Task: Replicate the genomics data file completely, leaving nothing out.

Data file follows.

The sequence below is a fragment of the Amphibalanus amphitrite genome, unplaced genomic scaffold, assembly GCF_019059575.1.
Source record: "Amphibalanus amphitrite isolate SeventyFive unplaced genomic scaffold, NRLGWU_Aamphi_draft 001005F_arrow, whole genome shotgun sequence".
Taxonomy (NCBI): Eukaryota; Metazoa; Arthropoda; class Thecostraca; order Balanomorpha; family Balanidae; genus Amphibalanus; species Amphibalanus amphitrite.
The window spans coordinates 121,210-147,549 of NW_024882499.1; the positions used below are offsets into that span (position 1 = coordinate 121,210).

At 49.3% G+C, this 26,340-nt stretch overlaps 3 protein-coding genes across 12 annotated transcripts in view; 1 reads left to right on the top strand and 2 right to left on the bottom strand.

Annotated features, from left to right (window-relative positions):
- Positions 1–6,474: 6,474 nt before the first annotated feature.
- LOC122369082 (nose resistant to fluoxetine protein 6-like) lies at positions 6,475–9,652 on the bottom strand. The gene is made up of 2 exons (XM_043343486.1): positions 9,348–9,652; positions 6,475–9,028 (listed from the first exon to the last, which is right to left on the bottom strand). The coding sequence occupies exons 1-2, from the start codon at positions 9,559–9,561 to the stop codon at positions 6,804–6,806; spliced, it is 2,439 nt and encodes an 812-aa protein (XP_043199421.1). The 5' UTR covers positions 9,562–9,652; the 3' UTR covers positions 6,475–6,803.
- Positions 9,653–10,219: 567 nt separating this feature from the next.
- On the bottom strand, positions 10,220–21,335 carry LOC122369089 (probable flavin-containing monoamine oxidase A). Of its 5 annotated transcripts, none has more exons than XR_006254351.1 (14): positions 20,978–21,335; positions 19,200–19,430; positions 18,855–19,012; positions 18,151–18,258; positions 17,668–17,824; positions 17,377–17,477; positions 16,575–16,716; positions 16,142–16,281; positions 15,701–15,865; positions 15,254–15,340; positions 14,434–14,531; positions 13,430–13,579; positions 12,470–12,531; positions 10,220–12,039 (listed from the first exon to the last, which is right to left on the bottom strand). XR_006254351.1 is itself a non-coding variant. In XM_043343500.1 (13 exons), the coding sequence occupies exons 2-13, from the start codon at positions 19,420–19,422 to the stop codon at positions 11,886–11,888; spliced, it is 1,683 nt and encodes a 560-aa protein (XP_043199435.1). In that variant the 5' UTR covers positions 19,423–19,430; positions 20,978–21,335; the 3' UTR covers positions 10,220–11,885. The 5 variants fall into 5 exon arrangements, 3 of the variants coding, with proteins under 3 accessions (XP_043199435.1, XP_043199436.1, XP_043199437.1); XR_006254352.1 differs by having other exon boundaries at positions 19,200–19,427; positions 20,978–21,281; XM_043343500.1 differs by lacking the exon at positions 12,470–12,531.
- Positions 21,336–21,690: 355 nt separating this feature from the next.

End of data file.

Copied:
The sequence below is a fragment of the Amphibalanus amphitrite genome, unplaced genomic scaffold, assembly GCF_019059575.1.
Source record: "Amphibalanus amphitrite isolate SeventyFive unplaced genomic scaffold, NRLGWU_Aamphi_draft 001005F_arrow, whole genome shotgun sequence".
Taxonomy (NCBI): Eukaryota; Metazoa; Arthropoda; class Thecostraca; order Balanomorpha; family Balanidae; genus Amphibalanus; species Amphibalanus amphitrite.
The window spans coordinates 121,210-147,549 of NW_024882499.1; the positions used below are offsets into that span (position 1 = coordinate 121,210).

At 49.3% G+C, this 26,340-nt stretch overlaps 3 protein-coding genes across 12 annotated transcripts in view; 1 reads left to right on the top strand and 2 right to left on the bottom strand.

Annotated features, from left to right (window-relative positions):
- Positions 1–6,474: 6,474 nt before the first annotated feature.
- LOC122369082 (nose resistant to fluoxetine protein 6-like) lies at positions 6,475–9,652 on the bottom strand. The gene is made up of 2 exons (XM_043343486.1): positions 9,348–9,652; positions 6,475–9,028 (listed from the first exon to the last, which is right to left on the bottom strand). The coding sequence occupies exons 1-2, from the start codon at positions 9,559–9,561 to the stop codon at positions 6,804–6,806; spliced, it is 2,439 nt and encodes an 812-aa protein (XP_043199421.1). The 5' UTR covers positions 9,562–9,652; the 3' UTR covers positions 6,475–6,803.
- Positions 9,653–10,219: 567 nt separating this feature from the next.
- On the bottom strand, positions 10,220–21,335 carry LOC122369089 (probable flavin-containing monoamine oxidase A). Of its 5 annotated transcripts, none has more exons than XR_006254351.1 (14): positions 20,978–21,335; positions 19,200–19,430; positions 18,855–19,012; positions 18,151–18,258; positions 17,668–17,824; positions 17,377–17,477; positions 16,575–16,716; positions 16,142–16,281; positions 15,701–15,865; positions 15,254–15,340; positions 14,434–14,531; positions 13,430–13,579; positions 12,470–12,531; positions 10,220–12,039 (listed from the first exon to the last, which is right to left on the bottom strand). XR_006254351.1 is itself a non-coding variant. In XM_043343500.1 (13 exons), the coding sequence occupies exons 2-13, from the start codon at positions 19,420–19,422 to the stop codon at positions 11,886–11,888; spliced, it is 1,683 nt and encodes a 560-aa protein (XP_043199435.1). In that variant the 5' UTR covers positions 19,423–19,430; positions 20,978–21,335; the 3' UTR covers positions 10,220–11,885. The 5 variants fall into 5 exon arrangements, 3 of the variants coding, with proteins under 3 accessions (XP_043199435.1, XP_043199436.1, XP_043199437.1); XR_006254352.1 differs by having other exon boundaries at positions 19,200–19,427; positions 20,978–21,281; XM_043343500.1 differs by lacking the exon at positions 12,470–12,531.
- Positions 21,336–21,690: 355 nt separating this feature from the next.